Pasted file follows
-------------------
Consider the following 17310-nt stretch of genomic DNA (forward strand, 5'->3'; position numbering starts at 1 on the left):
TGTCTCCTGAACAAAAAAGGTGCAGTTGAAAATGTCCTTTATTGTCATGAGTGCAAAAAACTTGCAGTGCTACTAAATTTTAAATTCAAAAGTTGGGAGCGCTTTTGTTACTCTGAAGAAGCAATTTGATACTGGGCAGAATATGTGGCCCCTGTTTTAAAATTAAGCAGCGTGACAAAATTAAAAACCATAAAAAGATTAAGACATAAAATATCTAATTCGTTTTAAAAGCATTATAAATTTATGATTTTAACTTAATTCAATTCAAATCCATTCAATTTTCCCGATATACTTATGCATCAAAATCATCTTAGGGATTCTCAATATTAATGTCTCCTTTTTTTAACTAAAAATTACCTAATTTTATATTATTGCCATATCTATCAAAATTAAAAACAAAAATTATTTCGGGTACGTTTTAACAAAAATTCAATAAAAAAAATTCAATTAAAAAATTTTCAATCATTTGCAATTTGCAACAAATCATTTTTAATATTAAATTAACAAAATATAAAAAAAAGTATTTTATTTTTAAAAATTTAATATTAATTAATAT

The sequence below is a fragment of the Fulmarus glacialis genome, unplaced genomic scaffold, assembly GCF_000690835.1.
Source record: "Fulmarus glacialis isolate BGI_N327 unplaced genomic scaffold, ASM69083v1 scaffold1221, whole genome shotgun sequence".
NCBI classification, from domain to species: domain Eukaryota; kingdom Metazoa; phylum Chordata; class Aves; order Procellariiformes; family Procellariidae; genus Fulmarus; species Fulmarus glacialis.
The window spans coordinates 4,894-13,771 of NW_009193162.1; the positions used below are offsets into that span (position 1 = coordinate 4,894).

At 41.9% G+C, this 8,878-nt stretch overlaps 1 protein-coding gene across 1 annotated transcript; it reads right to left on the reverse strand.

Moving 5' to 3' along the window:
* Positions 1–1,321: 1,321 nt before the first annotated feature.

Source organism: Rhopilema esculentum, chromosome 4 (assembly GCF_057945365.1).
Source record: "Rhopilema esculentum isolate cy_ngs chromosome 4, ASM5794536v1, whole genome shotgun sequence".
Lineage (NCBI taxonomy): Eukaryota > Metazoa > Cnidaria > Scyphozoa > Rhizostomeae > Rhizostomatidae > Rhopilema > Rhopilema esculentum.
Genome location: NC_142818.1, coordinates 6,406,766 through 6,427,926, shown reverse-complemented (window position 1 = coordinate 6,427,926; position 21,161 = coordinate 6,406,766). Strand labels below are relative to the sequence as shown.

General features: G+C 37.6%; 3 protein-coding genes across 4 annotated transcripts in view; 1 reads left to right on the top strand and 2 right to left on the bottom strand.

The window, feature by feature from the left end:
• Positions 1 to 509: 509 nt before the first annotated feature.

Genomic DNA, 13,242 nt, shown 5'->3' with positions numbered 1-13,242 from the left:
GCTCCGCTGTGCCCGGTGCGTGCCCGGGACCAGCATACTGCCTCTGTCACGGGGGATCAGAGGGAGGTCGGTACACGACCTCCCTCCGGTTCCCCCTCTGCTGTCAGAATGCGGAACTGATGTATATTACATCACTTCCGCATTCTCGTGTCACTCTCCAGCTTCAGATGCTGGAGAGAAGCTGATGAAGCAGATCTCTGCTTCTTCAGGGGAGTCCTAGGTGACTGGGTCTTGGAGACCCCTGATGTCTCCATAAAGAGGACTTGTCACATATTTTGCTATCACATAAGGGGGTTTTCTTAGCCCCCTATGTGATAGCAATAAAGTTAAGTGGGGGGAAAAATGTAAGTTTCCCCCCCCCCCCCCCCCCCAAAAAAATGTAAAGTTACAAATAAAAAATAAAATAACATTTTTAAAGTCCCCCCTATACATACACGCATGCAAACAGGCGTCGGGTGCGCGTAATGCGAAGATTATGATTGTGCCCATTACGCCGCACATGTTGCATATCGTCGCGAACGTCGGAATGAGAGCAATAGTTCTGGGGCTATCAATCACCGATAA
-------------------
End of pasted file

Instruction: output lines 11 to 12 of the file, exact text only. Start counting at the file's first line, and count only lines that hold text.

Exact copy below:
Source record: "Rhopilema esculentum isolate cy_ngs chromosome 4, ASM5794536v1, whole genome shotgun sequence".
Lineage (NCBI taxonomy): Eukaryota > Metazoa > Cnidaria > Scyphozoa > Rhizostomeae > Rhizostomatidae > Rhopilema > Rhopilema esculentum.